If it’s not compulsory to have Bristol stalwart Tristan Sturrock in every Bristol Old Vic show yet, then it should be. Last seen doing his one-man show Mayday! Mayday! and as Long John Silver in Sally Cookson’s Treasure Island, Sturrock is on fine form swooping around the stage as Peter Pan. Cookson’s latest show is masterful: it retains enough of the whimsy of the original tale to be magical, but packs enough of a punch to please a modern audience, and even to keep my feminist hackles down.
Madeleine Worrall’s Wendy is allowed to be rather more kick-ass than usual – yes, she sews on Peter’s shadow, but she does it while grumbling about how useless he is and how much she hates sewing. The dodgier elements of the story (strange manchild kidnaps three children, the girl becomes surrogate mother to him and his band of lost children…) are glossed over, because Cookson’s production makes you believe in magic and fairies. It’s not too sugary, though, especially the band of rather butch mermaids in sequinned shorts and flippers…
This is the kind of ramshackle, held-together-with-tape theatre that only works if the entire cast are committed to the story, and in Peter Pan, Bristol Old Vic has a triumph. One can’t escape the feeling that most of the budget went on the flying (done with “fairy string”), but it doesn’t matter. The flying itself is unsubtle but full of infectious joy, and the make-shift feel suits the lost boys’ den and much of Neverland – we are constantly reminded that this mostly children playing at being grown ups. The set design (Michael Vale) is ingenious, particularly the traffic-cone crocodile and pirate ship in a skip, and captures perfectly childhood games where everyday objects are tranformed. It’s a clever tactic, and one that works beuatifully here.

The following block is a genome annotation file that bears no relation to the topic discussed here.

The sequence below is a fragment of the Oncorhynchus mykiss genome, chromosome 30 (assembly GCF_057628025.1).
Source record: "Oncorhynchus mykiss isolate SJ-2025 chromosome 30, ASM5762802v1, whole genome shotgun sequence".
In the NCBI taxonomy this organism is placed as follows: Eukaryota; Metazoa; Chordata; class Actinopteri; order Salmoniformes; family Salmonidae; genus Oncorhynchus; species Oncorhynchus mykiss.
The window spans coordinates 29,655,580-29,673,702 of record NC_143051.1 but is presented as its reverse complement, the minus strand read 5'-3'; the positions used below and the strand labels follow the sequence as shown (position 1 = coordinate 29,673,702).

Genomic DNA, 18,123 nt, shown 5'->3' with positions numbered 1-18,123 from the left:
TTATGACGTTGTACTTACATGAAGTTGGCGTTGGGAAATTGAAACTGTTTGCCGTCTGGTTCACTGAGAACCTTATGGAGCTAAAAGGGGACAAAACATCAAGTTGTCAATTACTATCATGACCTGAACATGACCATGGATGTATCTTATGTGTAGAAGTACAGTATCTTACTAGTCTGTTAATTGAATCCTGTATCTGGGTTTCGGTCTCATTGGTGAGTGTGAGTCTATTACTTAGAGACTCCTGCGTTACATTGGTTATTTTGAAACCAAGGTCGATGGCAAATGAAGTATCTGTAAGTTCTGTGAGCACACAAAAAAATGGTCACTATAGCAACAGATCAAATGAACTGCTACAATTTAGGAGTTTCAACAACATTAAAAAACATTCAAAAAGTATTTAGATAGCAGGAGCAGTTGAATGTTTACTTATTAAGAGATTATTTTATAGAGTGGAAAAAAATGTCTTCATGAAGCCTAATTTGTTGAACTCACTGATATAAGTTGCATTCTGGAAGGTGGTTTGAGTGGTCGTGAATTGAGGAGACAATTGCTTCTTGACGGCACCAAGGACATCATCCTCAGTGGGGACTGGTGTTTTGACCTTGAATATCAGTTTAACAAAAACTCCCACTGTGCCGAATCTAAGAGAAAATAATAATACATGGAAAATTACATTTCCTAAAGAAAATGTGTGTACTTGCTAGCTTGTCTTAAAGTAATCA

Benji Bower’s music is fun, although a couple of numbers go on a bit too long. Stuart McLoughlin’s Captain Hook has a wonderful voice, and the pirates’ song about what they’re going to do when they capture Peter is a nicely judged mix of gore, horror and comedy. The children in the audience were having a wonderful time, judging by the amount of giggling and shouting out that went on, and the “do you believe in fairies?” scene went down well. But then, who wouldn’t want to save Saikat Ahamed’s hilarious, otherwordly Tinkerbell, in braces, tutu and DMs?
The cast multi-role with such alacrity that they occasionally re-enter as someone else before you realise they have exited. It must be a knackering two-and-a-bit hours, but they show no sign of strain, and bounce about their playground of a set with glee. The second half flags a bit, but this is the fault of the story rather than this production – all of JM Barrie’s sentimental stuff about mothers has to be fitted in somehow. A rousing fight scene and a touching homecoming lift the energy towards the end.
Those who are “young, innocent and heartless” can fly away to Neverland, and those of us who none of those things should be glad we were fleetingly allowed to join them.
Peter Pan is playing at Bristol Old Vic Theatre until 19 January 2013. For more information and tickets, see the Bristol Old Vic website.